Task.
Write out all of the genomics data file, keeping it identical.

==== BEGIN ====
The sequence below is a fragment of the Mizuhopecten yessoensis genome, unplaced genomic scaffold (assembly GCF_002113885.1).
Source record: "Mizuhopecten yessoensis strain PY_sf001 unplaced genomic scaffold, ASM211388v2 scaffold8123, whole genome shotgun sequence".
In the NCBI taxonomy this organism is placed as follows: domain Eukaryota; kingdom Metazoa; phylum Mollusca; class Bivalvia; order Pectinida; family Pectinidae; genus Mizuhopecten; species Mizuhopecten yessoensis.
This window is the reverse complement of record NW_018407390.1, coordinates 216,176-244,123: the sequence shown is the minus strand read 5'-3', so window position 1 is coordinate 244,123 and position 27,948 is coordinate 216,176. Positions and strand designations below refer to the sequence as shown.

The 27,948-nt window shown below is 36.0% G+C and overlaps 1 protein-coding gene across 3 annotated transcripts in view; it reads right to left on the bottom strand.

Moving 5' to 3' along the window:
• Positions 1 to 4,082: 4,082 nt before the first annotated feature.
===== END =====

The sequence below is a fragment of the Mizuhopecten yessoensis genome, unplaced genomic scaffold (assembly GCF_002113885.1).
Source record: "Mizuhopecten yessoensis strain PY_sf001 unplaced genomic scaffold, ASM211388v2 scaffold8123, whole genome shotgun sequence".
In the NCBI taxonomy this organism is placed as follows: domain Eukaryota; kingdom Metazoa; phylum Mollusca; class Bivalvia; order Pectinida; family Pectinidae; genus Mizuhopecten; species Mizuhopecten yessoensis.
This window is the reverse complement of record NW_018407390.1, coordinates 216,176-244,123: the sequence shown is the minus strand read 5'-3', so window position 1 is coordinate 244,123 and position 27,948 is coordinate 216,176. Positions and strand designations below refer to the sequence as shown.

The 27,948-nt window shown below is 36.0% G+C and overlaps 1 protein-coding gene across 3 annotated transcripts in view; it reads right to left on the bottom strand.

Moving 5' to 3' along the window:
• Positions 1 to 4,082: 4,082 nt before the first annotated feature.